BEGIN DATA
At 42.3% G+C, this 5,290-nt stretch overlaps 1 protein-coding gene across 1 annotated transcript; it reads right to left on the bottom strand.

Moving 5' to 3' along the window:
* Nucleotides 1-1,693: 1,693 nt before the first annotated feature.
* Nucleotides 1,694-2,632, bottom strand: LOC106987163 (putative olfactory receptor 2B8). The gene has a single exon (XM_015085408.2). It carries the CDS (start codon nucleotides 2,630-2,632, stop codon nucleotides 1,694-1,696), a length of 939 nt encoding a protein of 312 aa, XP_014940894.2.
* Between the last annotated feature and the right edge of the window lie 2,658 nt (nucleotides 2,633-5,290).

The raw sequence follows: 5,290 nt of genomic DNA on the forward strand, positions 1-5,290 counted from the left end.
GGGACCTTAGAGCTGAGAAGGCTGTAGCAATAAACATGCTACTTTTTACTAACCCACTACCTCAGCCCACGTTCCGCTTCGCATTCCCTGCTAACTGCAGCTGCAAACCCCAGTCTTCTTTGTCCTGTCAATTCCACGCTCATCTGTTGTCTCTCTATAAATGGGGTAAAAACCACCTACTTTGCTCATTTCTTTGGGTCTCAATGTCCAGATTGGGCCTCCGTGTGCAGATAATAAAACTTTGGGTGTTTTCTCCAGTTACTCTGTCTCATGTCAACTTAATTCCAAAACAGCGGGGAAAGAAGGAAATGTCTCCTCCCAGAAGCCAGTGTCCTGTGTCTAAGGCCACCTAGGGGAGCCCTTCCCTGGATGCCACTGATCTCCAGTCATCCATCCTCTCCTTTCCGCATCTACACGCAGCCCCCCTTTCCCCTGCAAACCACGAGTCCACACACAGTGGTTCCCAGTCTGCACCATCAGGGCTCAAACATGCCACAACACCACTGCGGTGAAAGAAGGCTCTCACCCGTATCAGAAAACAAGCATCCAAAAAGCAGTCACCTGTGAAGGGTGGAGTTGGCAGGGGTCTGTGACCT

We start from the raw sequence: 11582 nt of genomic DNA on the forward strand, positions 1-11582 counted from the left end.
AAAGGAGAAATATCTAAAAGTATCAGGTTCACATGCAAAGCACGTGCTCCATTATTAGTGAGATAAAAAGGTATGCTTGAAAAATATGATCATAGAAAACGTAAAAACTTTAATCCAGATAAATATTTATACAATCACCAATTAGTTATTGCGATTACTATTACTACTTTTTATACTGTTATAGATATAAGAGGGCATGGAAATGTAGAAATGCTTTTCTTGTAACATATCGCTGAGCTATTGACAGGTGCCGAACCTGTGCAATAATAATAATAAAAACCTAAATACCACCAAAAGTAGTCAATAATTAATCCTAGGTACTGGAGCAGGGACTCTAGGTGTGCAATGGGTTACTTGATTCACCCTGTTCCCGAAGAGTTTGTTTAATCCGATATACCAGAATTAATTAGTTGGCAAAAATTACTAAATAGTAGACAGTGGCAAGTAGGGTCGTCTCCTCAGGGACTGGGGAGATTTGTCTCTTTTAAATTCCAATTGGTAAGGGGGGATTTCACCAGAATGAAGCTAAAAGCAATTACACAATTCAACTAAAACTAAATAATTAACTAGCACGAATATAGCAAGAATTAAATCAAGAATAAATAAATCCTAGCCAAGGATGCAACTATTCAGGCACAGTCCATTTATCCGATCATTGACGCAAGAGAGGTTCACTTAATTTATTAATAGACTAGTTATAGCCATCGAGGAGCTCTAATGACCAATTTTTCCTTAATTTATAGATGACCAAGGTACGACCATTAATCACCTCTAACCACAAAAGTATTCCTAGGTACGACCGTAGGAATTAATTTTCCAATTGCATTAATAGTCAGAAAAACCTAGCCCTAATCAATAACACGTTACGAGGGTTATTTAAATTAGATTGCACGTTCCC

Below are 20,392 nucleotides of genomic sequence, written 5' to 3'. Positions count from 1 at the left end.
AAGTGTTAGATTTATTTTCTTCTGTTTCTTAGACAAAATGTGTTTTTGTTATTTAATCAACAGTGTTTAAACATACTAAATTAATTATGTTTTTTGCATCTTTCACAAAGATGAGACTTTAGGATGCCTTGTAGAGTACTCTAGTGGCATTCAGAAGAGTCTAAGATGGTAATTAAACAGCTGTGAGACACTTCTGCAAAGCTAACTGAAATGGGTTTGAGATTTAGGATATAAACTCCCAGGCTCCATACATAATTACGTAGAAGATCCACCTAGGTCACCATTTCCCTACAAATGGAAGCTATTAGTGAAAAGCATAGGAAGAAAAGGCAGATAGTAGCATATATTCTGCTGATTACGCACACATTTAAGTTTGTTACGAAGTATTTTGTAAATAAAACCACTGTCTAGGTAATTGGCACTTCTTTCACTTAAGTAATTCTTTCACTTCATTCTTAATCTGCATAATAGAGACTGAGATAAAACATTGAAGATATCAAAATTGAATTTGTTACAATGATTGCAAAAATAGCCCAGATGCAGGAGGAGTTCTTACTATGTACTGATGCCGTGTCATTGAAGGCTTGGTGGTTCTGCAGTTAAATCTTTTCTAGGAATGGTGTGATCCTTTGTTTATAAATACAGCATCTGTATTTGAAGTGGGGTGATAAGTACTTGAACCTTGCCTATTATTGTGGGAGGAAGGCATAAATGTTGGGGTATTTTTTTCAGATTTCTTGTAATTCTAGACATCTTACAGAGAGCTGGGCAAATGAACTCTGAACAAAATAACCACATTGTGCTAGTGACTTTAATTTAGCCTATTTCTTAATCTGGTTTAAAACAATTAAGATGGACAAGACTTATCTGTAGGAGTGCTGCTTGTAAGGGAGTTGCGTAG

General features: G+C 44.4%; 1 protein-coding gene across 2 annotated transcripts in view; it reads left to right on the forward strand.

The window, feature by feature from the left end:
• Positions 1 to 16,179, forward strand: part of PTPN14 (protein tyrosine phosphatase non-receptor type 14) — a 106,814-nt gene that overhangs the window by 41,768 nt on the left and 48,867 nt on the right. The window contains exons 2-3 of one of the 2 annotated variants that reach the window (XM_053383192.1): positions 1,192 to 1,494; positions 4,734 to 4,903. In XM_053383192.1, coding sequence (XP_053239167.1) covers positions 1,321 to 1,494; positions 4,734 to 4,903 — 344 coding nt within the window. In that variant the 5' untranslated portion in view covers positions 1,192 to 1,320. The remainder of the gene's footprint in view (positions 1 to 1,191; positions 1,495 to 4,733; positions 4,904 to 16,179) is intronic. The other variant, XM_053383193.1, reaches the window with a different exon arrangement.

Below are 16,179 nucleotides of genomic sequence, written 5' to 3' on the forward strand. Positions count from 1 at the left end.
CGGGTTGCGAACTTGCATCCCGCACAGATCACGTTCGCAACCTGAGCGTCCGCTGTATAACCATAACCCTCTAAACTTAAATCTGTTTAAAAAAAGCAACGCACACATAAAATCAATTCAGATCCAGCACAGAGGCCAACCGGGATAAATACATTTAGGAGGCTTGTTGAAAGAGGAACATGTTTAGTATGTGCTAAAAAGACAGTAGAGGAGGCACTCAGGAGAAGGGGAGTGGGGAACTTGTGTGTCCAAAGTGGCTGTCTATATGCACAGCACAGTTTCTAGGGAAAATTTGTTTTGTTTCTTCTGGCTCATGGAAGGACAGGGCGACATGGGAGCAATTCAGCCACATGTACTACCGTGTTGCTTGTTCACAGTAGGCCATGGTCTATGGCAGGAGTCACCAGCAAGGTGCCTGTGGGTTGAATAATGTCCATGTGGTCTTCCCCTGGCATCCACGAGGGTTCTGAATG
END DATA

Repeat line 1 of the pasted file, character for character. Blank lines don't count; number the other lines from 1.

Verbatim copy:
At 42.3% G+C, this 5,290-nt stretch overlaps 1 protein-coding gene across 1 annotated transcript; it reads right to left on the bottom strand.